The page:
CDOT’s wildlife biologist Jeff Peterson also weighed in on the data review: “It was unclear if a wildlife population decline may have occurred during the initial two-season study period that could have effected a decline in wildlife collisions. The decline shown by the data was promising but it could not be substantiated that it was due primarily to the Wildlife Zones pilot. We needed two more seasons to collect data and run speed studies.”
Over the past two years, CDOT has supplemented Wildlife Zone collision and citation data with day- and nighttime speed studies on select Wildlife Zone corridors. The series of speed studies was completed to help determine whether there was an actual change in driver behavior.
“Another change we made to the program was extending the enforcement period,” CDOT Region 5 Traffic & Safety Engineer Mike McVaugh said. “After seeing the preliminary data, we determined it would be more beneficial—and credible—to change the enforcement period and signage to Oct. 1 through June 1, instead of May 1.”
CDOT, in coordination with the CSP, compiled the additional two years of data in a report to the legislature in October 2014. The data show wildlife-vehicle collisions and CSP citations before and after the legislation period, as well as the results of speed studies conducted on several signed Wildlife Zone corridors.
The final data (for the full four-season period) show an overall collision decrease of 9 percent in the Wildlife Zones (the same percentage drop as shown in the initial two years of the study).
Here are the data highlights: Wildlife Zones with no nighttime speed reduction, only “fines double for nighttime speeding,” showed a reduction of 20 percent; zones with a nighttime speed reduction “fines doubled for nighttime speeding” showed a reduction of 3 percent; the best performing study segment showed an average reduction in collisions of 71 percent on Highway 13, on the stretch from mile marker 58 to mile marker 68.
The worst performing segment showed an increase of 59 percent on State Highway 9 from mile marker 108 to mile marker 126; For the spring season, the overall reduction was 22 percent; for the fall season, there was an increase of 3 percent; law enforcement citations increased 43 percent following implementation of the wildlife zones; of the 14 study segments, eight segments exhibited an improvement in wildlife collisions, while six segments exhibited increased collisions; and nighttime speed limit reductions were ineffective. Based upon the recent two years of speed study data, CDOT found that drivers tended to exceed the nighttime speed limit reduction by an average of 7 mph.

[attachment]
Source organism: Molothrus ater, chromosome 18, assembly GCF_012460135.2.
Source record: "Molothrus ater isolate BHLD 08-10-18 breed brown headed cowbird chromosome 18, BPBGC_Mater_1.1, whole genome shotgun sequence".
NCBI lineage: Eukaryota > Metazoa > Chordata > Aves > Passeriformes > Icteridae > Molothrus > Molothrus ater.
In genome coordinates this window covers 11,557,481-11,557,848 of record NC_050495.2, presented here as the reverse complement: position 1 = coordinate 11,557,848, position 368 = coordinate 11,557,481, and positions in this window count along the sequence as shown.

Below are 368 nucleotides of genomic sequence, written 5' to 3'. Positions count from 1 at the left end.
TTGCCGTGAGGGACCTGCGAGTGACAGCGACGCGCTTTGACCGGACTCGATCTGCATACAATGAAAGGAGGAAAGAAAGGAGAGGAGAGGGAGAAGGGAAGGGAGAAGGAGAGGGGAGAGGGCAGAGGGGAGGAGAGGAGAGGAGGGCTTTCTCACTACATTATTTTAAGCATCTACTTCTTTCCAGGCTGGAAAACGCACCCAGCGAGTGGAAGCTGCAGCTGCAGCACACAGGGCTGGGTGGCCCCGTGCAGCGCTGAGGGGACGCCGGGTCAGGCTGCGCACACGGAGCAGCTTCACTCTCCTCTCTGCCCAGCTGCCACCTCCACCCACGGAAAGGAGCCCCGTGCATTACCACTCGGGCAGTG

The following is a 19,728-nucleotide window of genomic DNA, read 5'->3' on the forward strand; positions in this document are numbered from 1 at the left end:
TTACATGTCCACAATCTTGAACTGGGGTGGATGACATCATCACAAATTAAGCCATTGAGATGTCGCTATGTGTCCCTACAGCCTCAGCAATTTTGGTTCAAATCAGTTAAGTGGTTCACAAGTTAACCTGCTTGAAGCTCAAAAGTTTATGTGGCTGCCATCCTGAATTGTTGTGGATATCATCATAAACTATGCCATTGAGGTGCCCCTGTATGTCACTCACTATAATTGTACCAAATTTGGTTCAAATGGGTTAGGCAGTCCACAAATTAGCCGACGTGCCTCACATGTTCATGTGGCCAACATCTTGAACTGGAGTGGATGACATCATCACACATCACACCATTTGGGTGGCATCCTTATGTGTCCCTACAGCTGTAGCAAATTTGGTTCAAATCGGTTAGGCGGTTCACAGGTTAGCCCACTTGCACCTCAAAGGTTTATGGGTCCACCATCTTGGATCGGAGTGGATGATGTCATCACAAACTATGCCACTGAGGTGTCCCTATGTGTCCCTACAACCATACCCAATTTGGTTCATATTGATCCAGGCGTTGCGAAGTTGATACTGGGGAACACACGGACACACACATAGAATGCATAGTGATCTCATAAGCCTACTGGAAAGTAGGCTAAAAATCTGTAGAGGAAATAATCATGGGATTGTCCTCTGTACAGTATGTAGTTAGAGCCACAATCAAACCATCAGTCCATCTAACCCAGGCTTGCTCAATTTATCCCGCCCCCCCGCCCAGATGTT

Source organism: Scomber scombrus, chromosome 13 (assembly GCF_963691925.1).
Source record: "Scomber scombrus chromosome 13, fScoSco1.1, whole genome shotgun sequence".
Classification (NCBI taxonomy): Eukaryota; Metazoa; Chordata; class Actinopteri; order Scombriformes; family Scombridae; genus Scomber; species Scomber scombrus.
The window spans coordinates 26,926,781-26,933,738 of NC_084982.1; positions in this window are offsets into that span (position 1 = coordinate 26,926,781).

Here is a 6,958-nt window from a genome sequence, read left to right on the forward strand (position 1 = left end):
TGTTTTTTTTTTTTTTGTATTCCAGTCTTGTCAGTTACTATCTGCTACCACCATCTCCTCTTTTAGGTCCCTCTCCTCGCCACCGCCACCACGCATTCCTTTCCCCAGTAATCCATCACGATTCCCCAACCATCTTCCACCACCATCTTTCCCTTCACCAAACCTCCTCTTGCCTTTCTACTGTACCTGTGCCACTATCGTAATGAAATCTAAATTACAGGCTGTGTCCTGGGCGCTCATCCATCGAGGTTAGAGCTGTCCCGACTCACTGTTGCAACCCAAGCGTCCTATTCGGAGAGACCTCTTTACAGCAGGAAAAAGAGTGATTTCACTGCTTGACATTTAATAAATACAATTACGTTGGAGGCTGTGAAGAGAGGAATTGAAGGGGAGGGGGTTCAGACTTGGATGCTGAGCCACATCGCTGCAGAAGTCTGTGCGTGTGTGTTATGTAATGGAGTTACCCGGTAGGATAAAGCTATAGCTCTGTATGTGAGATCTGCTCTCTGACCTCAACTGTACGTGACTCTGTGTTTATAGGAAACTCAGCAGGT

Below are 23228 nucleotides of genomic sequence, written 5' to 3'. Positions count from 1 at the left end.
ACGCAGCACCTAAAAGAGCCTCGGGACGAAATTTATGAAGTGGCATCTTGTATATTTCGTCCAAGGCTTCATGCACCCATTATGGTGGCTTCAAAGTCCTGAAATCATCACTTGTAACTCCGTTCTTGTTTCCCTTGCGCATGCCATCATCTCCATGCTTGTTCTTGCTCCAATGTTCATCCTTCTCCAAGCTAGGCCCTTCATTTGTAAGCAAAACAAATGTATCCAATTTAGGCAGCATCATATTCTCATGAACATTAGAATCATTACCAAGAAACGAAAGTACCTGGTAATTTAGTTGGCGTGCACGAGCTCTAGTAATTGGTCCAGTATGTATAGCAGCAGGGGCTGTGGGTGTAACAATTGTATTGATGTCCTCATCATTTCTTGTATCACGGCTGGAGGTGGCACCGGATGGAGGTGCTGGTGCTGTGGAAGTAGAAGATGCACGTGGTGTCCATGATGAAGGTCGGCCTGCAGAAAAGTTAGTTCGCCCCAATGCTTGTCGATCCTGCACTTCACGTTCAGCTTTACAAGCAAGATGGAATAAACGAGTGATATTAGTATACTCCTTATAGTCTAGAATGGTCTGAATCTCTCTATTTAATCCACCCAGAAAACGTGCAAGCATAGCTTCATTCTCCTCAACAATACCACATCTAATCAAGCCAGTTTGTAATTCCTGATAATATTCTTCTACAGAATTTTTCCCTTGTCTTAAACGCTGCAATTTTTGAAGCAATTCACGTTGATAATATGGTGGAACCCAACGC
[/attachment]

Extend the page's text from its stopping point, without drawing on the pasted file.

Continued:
While data do show a minor improvement on average in accident history, the fact that six of the 14 segments (43 percent) exhibited worse accident history following implementation of the wildlife zones indicates this program cannot be expected to reliably reduce wildlife vehicle collisions on any given corridor.
Based on the inconclusive data, it is CDOT’s recommendation that the signs be removed. Per the data, changing driver behavior was found to be ineffective with this signing program.
CDOT has been turning down the Wildlife Zone signs along all corridors and the speed limit reduction signs have been turned away, soon to be removed altogether.
“We cannot, per state statute, leave regulatory speed limit signs on the highway that are not supported by data and/or an official speed study,” McVaugh said. “We do, however, completely support the need for motorists to slow down in wildlife areas at night, especially during the fall and the spring period. Slowing down and scanning the roadsides ahead will give drivers that extra time they need to react, and hopefully avoid a collision.”